Jonah began to go into the city, going a day’s walk. And he cried out, “Forty days more, and Nineveh shall be overthrown!” And the people of Nineveh believed God; they proclaimed a fast, and everyone, great and small, put on sackcloth. (Jonah 3:4-5)
If you remember the story of Jonah, the first thing that probably comes to mind is the time he spent in the belly of the giant fish. But the story is not about surviving the fish. The story is about Jonah’s transformation into someone who is willing to do what God desires. His time in the fish happened when he was fleeing from God’s call. Survival was enough to get him to rethink his stance on what God wanted.
Jonah was opposed to giving the people of Nineveh another chance. He didn’t like them and hoped they would get their due. God’s desire to help people that Jonah didn’t want helped simply made Jonah mad.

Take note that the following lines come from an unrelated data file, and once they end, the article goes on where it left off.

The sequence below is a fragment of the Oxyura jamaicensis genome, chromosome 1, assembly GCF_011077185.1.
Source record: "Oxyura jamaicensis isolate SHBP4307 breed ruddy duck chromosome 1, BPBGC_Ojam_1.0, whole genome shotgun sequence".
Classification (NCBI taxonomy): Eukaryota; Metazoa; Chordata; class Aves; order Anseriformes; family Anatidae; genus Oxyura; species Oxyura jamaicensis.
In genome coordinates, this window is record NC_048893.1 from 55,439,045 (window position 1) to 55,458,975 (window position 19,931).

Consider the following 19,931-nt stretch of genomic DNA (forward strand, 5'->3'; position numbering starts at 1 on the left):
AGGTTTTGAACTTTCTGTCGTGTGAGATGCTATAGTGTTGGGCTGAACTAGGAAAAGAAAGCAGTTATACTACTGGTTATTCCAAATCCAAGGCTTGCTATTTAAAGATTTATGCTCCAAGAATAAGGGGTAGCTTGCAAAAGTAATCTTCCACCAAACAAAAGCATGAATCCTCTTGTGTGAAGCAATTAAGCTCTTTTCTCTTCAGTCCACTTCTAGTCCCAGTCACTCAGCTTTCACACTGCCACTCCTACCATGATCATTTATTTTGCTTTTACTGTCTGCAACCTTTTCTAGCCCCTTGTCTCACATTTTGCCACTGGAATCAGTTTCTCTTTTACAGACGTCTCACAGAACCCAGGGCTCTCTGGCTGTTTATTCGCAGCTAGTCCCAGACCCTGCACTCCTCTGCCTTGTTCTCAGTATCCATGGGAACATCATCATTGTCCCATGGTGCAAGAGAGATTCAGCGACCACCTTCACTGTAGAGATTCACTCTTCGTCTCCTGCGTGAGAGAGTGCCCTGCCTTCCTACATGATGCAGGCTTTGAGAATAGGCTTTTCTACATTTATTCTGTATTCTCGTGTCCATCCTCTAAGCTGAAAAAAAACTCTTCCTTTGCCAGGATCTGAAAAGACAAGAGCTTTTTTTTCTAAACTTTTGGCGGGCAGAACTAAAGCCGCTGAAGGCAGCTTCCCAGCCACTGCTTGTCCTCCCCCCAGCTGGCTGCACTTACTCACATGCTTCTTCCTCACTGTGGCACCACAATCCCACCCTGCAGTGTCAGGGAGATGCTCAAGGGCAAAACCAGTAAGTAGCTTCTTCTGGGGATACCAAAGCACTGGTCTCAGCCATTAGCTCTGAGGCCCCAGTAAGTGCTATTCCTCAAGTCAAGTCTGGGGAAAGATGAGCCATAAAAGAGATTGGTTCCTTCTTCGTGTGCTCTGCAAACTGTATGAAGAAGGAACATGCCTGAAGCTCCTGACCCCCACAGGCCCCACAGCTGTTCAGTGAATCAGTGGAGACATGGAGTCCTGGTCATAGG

The good news of God’s desire to be merciful had a huge impact on the people of Nineveh. They repented and eventually rejoiced at the chance at new life.
This week is All Saints Sunday. It is a time to remember those who have gone before us. Often, we think of these ancestors with fondness. Sometimes we remember them and we are bitter. Jonah’s story is a chance to come to terms with our own residual grudges and hurts. No matter how legitimate they may be, the call of faithfully following Jesus is to “love our neighbor as our self.” With that calling comes the call to desire what is good, even for those people we feel the worst about.
Perhaps you have some residual anger toward someone with whom it is now too late to make up. Perhaps you haven’t really thought about letting go of whatever it is that causes the hurt – you have just hung on to it. The phrase, “Let go and let God,” may be helpful here. In God’s mercy, there is hope. In clinging to God’s mercy, we discover new life for ourselves and others as well.